Johnson writes that "[Hammershøi's] paintings convey a distinctively modern psychological complexity. But unlike another famous Scandinavian, the Expressionist Edvard Munch, Hammershoi practiced a kind of representational painting dating back to Rembrandt and Vermeer. With their severely muted colors, Hammershoi’s portraits and pictures of women in nearly empty rooms may call to mind the suavely subdued paintings of James McNeill Whistler. Although influenced by him, Hammershoi never pushed as far toward abstract abbreviation as Whistler."
James Kalm talks with painter EJ Hauser at her exhibition Amphibian, on view at Regina Rex, New York, on view through December 6, 2015.
Kalm notes that "As a member of the new generation of painters contributing to the Williamsburg and Brooklyn art scene, EJ Hauser has gained recognition for her focused commitment, and experimentation within the medium. With her latest show 'Amphibian', the artist again defies expectations and presents a series of works in which she reduces her means, simplifies compositions and distills her process to a fine level of brevity and elegance."
Calandra writes: "Baras' painted lines, tactile textural build up, and recurring color themes carry through from one work to the next, but for the most part each painting exists in a category of its own. They bring to mind the stream of consciousness marks on Miro's canvases, or the early cubist constructions that broke the confines of reality and convention... The sense of freedom that I get from not only seeing the work, but also imagining her experience making it, gives me endless pleasure."
Blog post revisiting Geri Trotta's 195 profile of painter Wilfredo Lam, republished on the occasion of an exhibition of Lam's paintings at the Centre Pompidou, Paris, on view through February 15, 2016.
Trotta writes: "[Lam] works with one color at a time in a spurt of passion until he has put it everywhere he wants it. Then he sets it aside, goes on to the next color. He may use it later to mix into a new shade, but seldom returns to it in its original form... he pours a strong grass-green into what’s left of the near-black and makes an olive green. At first, its seems too dark. He adds more green, and lots of turpentine. He dips his brush in it, tests the color with a few strokes. All this time, he’s been using the same flat, bristle brush which he’s wiped on a rag in between changes of colors, or on the daisy-tiled floor that serves, quite casually, as a general palette. He puts the canvas back on the floor, pauses hesitantly, then covers the emerald with the olive-green, working as if pursued and muttering: 'There’s a moment in painting when everything must be stalked; either the work will be killed, or it will be born.'"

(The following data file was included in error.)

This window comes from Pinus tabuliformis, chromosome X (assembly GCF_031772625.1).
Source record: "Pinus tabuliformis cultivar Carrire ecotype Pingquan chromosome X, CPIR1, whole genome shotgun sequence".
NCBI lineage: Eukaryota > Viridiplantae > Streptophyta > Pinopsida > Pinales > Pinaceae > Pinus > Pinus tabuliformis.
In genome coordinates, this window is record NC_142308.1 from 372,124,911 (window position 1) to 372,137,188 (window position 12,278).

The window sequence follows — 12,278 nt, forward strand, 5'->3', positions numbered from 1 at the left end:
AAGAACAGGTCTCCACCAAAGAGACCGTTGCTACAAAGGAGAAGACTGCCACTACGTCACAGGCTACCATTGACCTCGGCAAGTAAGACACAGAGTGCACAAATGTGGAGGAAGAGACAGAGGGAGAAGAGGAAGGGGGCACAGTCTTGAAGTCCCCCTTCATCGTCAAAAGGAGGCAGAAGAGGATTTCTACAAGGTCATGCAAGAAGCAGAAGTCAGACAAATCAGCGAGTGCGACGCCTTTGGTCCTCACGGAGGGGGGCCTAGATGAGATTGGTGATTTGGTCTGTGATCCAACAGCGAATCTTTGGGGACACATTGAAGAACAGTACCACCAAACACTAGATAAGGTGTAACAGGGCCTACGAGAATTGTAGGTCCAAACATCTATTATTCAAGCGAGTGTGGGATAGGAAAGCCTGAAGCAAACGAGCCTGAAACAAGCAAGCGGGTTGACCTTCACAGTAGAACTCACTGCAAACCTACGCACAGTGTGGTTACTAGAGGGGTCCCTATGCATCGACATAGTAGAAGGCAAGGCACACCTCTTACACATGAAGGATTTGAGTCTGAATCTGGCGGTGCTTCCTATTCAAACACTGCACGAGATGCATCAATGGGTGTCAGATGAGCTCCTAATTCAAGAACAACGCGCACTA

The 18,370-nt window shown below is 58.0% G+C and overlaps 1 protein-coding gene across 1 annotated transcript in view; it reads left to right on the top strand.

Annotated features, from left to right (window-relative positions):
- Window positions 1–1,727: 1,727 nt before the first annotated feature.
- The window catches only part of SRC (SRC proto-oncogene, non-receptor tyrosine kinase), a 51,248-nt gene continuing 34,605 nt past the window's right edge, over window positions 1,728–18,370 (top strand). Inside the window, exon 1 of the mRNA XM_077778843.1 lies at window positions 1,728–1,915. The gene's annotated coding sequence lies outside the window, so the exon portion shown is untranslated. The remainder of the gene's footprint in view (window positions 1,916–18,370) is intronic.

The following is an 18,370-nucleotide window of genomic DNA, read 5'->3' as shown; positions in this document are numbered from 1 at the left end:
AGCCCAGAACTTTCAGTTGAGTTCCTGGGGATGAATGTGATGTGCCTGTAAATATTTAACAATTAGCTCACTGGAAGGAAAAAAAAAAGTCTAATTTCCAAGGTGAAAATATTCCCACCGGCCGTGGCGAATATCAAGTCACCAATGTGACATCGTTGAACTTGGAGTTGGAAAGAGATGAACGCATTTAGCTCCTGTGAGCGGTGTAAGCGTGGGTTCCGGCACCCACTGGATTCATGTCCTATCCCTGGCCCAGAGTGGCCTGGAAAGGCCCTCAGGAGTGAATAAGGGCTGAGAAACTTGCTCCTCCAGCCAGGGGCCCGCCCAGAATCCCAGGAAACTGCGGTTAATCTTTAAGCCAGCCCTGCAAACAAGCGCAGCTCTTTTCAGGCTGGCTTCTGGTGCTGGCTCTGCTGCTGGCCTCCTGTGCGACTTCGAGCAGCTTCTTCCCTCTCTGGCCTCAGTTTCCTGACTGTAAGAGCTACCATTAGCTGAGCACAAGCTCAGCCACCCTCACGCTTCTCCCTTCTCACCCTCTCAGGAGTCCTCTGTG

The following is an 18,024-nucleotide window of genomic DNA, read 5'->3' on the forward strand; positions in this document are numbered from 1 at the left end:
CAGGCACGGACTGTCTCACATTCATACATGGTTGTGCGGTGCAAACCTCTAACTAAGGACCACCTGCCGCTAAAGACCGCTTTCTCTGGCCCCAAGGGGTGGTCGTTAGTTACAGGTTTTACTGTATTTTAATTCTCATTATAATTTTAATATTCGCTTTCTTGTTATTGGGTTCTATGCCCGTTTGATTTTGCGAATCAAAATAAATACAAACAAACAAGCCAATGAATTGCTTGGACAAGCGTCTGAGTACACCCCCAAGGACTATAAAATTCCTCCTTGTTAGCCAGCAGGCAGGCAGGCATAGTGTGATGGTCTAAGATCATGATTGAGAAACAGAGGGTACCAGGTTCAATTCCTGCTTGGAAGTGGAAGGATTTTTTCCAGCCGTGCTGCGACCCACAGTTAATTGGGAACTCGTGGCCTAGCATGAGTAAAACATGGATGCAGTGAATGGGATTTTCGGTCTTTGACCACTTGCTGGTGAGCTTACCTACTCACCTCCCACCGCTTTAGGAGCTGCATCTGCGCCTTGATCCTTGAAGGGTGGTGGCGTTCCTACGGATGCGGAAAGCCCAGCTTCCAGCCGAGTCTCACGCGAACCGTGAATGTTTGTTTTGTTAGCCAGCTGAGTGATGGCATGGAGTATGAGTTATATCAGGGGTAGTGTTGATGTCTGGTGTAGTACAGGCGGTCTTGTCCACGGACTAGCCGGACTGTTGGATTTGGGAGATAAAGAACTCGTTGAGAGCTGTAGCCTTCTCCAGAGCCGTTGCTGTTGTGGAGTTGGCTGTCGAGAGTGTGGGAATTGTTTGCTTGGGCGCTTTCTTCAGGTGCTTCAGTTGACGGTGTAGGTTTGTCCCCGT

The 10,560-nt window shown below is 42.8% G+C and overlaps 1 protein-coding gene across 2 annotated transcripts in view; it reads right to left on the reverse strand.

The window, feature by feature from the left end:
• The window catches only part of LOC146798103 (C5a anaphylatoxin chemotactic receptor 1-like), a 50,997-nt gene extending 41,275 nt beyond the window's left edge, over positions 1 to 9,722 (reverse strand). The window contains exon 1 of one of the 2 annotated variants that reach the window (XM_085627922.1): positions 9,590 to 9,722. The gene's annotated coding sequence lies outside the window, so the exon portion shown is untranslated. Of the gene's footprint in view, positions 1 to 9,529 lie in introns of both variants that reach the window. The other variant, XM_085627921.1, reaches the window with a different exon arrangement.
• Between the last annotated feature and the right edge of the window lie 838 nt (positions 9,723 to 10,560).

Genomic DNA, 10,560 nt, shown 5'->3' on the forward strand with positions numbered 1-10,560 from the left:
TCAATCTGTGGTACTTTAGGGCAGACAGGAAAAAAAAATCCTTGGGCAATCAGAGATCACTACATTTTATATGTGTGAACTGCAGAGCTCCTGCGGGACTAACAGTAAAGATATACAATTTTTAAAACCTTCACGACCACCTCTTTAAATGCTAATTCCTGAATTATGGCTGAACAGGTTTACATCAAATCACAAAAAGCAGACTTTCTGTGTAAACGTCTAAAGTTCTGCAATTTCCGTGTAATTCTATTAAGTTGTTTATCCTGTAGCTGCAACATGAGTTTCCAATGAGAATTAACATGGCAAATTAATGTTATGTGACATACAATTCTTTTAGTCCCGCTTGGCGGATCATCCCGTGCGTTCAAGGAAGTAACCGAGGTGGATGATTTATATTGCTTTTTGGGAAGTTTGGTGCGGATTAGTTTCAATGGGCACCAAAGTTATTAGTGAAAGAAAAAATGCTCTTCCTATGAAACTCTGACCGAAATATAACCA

Mary Hrbacek reviews a recent exhibition of works by Anders Knutsson at Van Der Plas Gallery, New York.
Hrbacek writes: "Knutsson's hues are emphatically mixed; they are not comprised of raw paint taken straight from the tube in undiluted pigments. Instead, he combines his own pigments in an attempt to explore pure unadulterated light through color that cannot be easily explained... Unlike Yves Klein, known for the idiosyncratic blue paint, or Frank Stella, whose early works are exclusively black, Knutsson investigates the entire color spectrum, focusing on one hue at a time. These veils of see-through paint create in solid form a depth of reflective light with the colors one perceives obliquely in the rainbow."
Edited by artist Brett Baker, Painters' Table highlights writing from the painting blogosphere as it is published and serves as a platform for exploring blogs that focus primarily on the subject of painting.